Big Bertha

Big Bertha
Circa 1940, on the streets of Rochester New York, Bertha does her work.
"I don't make hell for nobody. I'm only the instrument of a laughing providence. Sometimes I don't like it myself, but I couldn't help it if I was born smart."

1st Sgt. Milton Anthony Warden.
"From here to Eternity"

Paul Valery

"You are in love with intelligence, until it frightens you. For your ideas are terrifying and your hearts are faint. Your acts of pity and cruelty are absurd, committed with no calm, as if they were irresistible. Finally, you fear blood more and more. Blood and time."

The Wisdom of the Ages

"When a young man, I read somewhere the following: God the Almighty said, 'All that is too complex is unnecessary, and it is simple that is needed',"

Mikhail Kalashnikov
"Here lies the bravest soldier I've seen since my mirror got grease on it."

Zapp Brannigan

Thursday, June 15, 2006

Survival Knives



First things first. To the left, a better photo of the Case V-44 that I stumbled across.

My lad bought a survival knife yesterday which is why I'm going to expound on a blade-related subject I've been chewing on for some time.

The knife he bought, $10 at Big 5, was a good deal by any standard. It's pretty typical of the type though and there are many things about them that I find silly.
First of all, they invariably have a hollow handle of aluminum containing matches, fishing line and hooks and the like. Having those things in the same package as the knife is a good idea but I think a more solid handle would be preferrable. I don't know where I'd put the stuff. I just think that solution sucks. And why matches? They absorb moisture and the handle can only hold 10 or so. Why not a Bic lighter, especially in view of how the quality control in the kitchen match industry has gone to hell.

Now, the compass. These are of a level of sophistication equal to the ones you played with as a kid - even on the high end examples. A compass is so fickle due to odd hunks of iron that may be about and even ore-bearing rock, that if you're going to have one it ought to be a good one. You can get a good lensatic compass, adjustable for declination, for twenty bucks and they don't weigh anything. Not only that, you can find true north by either the stars at night or by the path of the sun during the day far more reliably than the dime-store compass on the knife. If you can't you've got no business being out in the woods.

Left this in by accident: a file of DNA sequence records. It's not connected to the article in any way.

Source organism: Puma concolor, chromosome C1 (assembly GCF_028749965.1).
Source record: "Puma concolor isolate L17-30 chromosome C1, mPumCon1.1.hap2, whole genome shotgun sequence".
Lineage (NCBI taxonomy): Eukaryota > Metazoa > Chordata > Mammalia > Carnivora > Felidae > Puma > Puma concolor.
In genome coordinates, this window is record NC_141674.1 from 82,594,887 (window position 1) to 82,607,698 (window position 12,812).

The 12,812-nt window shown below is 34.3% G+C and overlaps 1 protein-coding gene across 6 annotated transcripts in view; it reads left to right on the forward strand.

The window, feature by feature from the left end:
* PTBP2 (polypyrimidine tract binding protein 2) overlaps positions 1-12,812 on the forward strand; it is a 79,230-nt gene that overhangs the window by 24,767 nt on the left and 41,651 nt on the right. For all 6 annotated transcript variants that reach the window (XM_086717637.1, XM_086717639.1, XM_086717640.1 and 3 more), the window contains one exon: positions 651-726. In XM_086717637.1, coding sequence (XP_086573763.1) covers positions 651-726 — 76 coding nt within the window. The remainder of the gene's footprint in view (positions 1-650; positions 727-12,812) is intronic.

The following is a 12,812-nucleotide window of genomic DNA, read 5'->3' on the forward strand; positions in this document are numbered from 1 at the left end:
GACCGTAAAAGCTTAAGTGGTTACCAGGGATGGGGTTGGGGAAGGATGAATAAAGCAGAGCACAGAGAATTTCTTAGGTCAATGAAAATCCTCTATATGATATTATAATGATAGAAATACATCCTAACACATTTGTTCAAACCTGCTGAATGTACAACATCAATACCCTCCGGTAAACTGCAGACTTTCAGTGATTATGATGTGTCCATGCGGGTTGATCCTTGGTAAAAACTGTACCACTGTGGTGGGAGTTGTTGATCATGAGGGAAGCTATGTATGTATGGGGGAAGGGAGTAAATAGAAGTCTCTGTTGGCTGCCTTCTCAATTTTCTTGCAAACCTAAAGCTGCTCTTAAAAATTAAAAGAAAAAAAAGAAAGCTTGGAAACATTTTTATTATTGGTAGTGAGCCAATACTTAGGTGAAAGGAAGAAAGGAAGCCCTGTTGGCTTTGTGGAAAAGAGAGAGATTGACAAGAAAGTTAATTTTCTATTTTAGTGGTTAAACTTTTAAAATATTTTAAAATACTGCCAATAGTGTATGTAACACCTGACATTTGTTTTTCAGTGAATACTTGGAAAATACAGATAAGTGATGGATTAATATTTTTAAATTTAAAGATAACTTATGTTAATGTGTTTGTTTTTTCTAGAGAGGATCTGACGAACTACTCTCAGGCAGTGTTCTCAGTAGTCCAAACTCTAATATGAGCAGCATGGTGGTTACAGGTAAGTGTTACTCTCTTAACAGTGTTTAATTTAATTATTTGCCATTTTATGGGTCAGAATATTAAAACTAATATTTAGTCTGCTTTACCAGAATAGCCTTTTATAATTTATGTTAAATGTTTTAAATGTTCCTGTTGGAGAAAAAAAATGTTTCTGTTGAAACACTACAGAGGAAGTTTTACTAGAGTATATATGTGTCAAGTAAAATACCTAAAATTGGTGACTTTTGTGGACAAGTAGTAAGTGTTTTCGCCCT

I remember the old Rambo style knives with those goofy spikes on the guard that you were supposed to configure into some sort of half-assed grapple. Okay...

These blades are also invariably made from the shittiest steel available. Always stainless which is bad enough, but often 440C which isn't even a good stainless unless you're making flatware. The reasoning is that the blade will stay shiny so you can use it for a signal mirror. Not a bad idea if you didn't have to completely sacrifice blade quality to have something to signal with. People have signaled aircraft with sunglass lenses. It's not rocket science. Throw a CD in your backpack. It's even got an aiming hole in it.
Lastly, and this is somewhat off the topic, I read an article a while back where the author, a hobby pilot, wanted to design a "survival knife". A major part of his criteria was that it be light weight. On the face of it, not patently stupid but considering the fact that he'll throw a thermos of coffee or an extra sweater and a book to read when he reaches his destination into his plane with out a second's thought, saving a few ounces on this piece of "life or death" equipment seems ridiculous. I think in the worst-case scenario where he sticks his plane in the ground, he'd be far happier crouching in his little shelter in the deep dark woods with a Big Fucking Knife rather than a thin, stylish little folder.
Anyway, the lad bought a survival knife and like I said: You can't go wrong for ten bucks. Good job Big 5 and all you Chinese minions.

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